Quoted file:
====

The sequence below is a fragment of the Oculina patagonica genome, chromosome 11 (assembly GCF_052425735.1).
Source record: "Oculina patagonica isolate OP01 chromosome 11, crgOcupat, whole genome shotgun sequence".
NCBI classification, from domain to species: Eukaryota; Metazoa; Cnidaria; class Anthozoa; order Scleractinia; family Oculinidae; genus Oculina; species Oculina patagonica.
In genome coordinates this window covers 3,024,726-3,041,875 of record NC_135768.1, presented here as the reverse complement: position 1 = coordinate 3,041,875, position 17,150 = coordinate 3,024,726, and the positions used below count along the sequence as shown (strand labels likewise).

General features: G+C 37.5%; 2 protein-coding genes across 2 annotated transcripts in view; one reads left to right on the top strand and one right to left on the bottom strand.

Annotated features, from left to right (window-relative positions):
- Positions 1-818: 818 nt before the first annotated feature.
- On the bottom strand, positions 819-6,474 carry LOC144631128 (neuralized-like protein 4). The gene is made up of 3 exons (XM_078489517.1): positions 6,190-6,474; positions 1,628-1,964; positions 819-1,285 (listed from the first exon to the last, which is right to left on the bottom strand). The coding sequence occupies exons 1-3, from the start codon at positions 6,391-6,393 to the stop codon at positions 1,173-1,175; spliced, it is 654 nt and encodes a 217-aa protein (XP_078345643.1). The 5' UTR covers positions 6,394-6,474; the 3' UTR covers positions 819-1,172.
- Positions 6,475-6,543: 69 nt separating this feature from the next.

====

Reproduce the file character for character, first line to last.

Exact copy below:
The sequence below is a fragment of the Oculina patagonica genome, chromosome 11 (assembly GCF_052425735.1).
Source record: "Oculina patagonica isolate OP01 chromosome 11, crgOcupat, whole genome shotgun sequence".
NCBI classification, from domain to species: Eukaryota; Metazoa; Cnidaria; class Anthozoa; order Scleractinia; family Oculinidae; genus Oculina; species Oculina patagonica.
In genome coordinates this window covers 3,024,726-3,041,875 of record NC_135768.1, presented here as the reverse complement: position 1 = coordinate 3,041,875, position 17,150 = coordinate 3,024,726, and the positions used below count along the sequence as shown (strand labels likewise).

General features: G+C 37.5%; 2 protein-coding genes across 2 annotated transcripts in view; one reads left to right on the top strand and one right to left on the bottom strand.

Annotated features, from left to right (window-relative positions):
- Positions 1-818: 818 nt before the first annotated feature.
- On the bottom strand, positions 819-6,474 carry LOC144631128 (neuralized-like protein 4). The gene is made up of 3 exons (XM_078489517.1): positions 6,190-6,474; positions 1,628-1,964; positions 819-1,285 (listed from the first exon to the last, which is right to left on the bottom strand). The coding sequence occupies exons 1-3, from the start codon at positions 6,391-6,393 to the stop codon at positions 1,173-1,175; spliced, it is 654 nt and encodes a 217-aa protein (XP_078345643.1). The 5' UTR covers positions 6,394-6,474; the 3' UTR covers positions 819-1,172.
- Positions 6,475-6,543: 69 nt separating this feature from the next.